One of the biggest reasons I still prefer C++ over newer brethren such as Java and C# is its support for RAII (Resource Acquisition Is Initialisation). Unlike C++, Java and C# have the finally construct, to give you a place to do clean up of resources. The trouble is this doesn't scale very well. If you have several resources in a scope you may have to nest try-catch-finally blocks. A good article describing this problem from a Java perspective is here.
Of course, in C# there is the using keyword, along with the IDisposable interface, which gives you a little more C++-like scoped disposal. Even this is less clean and more awkward than the C++ model, and I believe also has scalability problems (caveat - at time of writing I haven't really used this in real C# programs).
One way to work around the lack of deterministic destruction in such languages is to use the Execute-Around idiom (more detailed coverage in this pdf). This allows you to factor out the resource acquisition, initialisation and release code, from the code that uses the resource. It scales better than inline try-catch-finally, but can result in much more fragmented (using a named class) or messy (using an anonymous class) code. In some cases the fragmentation may be a good thing - after all Extract Method is a valuable refactoring tool. But at other times it may be too much, especially in such languages with a more imperative bias.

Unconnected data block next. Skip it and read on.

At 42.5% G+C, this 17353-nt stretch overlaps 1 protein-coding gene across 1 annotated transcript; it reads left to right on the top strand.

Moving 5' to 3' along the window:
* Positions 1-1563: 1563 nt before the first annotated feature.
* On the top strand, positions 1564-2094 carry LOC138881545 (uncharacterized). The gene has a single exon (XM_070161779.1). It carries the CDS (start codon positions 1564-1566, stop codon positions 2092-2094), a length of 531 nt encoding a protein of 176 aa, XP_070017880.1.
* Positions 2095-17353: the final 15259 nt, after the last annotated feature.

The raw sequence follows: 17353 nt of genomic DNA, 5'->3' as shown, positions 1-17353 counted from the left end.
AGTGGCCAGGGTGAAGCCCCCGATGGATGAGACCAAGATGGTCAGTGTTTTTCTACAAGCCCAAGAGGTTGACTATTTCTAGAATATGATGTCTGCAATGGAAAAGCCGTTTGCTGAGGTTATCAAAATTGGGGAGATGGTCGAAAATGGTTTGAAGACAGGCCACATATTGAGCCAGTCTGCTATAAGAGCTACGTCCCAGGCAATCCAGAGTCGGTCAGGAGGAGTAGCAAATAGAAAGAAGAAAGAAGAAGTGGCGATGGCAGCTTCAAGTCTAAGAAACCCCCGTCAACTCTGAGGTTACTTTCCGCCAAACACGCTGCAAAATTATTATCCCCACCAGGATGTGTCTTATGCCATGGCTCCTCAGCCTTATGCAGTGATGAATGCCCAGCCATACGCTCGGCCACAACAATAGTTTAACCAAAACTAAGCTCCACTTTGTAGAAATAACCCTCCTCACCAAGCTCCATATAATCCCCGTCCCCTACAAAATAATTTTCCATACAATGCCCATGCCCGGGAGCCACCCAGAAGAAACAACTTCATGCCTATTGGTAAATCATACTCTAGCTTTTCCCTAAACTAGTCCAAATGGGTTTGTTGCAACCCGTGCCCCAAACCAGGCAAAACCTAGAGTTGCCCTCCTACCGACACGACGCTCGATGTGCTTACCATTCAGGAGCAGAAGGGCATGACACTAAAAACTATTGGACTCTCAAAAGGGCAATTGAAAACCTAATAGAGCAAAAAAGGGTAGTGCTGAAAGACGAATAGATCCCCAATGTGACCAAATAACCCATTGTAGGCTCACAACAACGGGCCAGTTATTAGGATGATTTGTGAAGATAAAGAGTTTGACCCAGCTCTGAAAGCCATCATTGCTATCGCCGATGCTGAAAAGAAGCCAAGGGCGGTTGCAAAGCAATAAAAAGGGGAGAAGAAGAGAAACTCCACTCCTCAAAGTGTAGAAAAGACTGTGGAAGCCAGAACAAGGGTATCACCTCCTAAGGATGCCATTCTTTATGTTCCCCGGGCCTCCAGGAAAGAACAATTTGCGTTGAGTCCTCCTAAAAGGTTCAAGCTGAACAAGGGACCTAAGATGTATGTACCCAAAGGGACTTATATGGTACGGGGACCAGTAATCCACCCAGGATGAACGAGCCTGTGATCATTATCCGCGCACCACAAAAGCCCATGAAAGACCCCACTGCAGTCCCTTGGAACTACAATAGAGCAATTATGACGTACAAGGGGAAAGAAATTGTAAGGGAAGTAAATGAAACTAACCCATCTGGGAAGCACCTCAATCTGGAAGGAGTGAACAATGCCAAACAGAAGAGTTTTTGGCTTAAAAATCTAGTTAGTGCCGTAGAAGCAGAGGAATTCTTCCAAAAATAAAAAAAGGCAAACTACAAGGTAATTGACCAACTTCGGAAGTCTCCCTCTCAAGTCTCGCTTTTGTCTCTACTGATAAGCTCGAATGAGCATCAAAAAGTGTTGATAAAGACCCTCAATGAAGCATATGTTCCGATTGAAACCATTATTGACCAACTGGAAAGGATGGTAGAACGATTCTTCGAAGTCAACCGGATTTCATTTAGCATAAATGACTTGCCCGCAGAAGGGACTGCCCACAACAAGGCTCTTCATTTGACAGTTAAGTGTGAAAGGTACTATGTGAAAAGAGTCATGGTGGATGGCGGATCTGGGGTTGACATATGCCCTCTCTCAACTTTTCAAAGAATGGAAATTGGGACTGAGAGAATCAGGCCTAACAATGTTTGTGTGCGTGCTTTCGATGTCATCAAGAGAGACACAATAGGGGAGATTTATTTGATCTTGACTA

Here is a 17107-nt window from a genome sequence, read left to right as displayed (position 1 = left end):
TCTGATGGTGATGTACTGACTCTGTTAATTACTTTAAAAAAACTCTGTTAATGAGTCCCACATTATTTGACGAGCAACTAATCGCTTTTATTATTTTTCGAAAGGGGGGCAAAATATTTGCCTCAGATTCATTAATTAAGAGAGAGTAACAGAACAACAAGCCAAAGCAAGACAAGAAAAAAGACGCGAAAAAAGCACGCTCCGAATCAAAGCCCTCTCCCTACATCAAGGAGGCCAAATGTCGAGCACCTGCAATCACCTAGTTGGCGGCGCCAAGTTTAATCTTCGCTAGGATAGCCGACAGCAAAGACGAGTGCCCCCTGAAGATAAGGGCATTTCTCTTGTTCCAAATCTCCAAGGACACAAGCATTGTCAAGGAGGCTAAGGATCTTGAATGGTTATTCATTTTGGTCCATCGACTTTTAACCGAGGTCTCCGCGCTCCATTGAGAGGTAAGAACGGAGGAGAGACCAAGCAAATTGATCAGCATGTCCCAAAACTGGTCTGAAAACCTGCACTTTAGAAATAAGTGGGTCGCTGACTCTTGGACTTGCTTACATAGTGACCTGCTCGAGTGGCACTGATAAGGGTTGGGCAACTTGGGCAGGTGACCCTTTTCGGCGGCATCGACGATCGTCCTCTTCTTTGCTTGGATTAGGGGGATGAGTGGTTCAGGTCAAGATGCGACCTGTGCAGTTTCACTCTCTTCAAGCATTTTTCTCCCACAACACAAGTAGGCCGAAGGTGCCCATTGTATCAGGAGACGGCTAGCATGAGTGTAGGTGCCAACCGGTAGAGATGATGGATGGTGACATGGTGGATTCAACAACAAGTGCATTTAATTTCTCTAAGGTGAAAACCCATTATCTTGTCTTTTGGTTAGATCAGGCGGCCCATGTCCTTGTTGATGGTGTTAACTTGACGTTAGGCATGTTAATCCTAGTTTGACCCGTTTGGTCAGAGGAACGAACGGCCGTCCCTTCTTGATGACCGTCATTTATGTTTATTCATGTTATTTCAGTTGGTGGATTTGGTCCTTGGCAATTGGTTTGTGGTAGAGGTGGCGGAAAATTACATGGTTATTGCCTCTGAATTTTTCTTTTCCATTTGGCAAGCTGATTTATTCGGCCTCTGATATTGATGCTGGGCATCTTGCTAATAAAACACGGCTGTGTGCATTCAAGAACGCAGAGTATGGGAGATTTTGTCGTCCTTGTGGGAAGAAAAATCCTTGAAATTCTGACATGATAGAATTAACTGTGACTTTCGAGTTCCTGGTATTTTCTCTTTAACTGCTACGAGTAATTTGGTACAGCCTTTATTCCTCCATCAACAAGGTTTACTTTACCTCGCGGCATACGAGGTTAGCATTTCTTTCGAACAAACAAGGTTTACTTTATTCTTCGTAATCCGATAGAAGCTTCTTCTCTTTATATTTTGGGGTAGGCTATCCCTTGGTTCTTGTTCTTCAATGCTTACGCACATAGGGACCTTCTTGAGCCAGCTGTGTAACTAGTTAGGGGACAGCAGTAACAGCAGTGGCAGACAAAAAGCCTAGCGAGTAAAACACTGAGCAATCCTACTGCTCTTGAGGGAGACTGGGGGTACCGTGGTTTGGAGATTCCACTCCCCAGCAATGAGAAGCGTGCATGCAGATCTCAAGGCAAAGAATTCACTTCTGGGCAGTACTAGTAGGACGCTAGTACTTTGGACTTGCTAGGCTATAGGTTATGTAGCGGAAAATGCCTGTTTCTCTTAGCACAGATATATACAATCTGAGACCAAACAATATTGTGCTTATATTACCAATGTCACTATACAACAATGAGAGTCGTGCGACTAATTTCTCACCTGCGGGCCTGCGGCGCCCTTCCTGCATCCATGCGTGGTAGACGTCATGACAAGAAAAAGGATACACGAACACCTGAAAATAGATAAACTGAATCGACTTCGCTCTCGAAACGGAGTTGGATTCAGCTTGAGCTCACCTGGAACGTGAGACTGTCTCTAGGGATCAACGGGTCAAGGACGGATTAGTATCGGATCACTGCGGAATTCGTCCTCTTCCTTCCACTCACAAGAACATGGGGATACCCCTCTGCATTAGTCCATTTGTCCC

In languages with decent support for Closures, Execute-Around can be a much more natural and pleasant experience with less fragmentation (although more because of the side-effect of decent language syntax, than because of the formal benefits of closures).
But while C# has closures, as of .Net 2.0, Java doesn't. That is, not at the time of this writing. There are serious proposals afoot to add them to the language - and from the sound of this blog entry from Neal Gafter (former Java co-designer, now at Google),they should have all the features that make them useful for techniques such as Execute-Around (as well as a whole load of other benefits, of course, but you can read about this elsewhere - such as in the cited article).
Maybe there is hope yet for Java.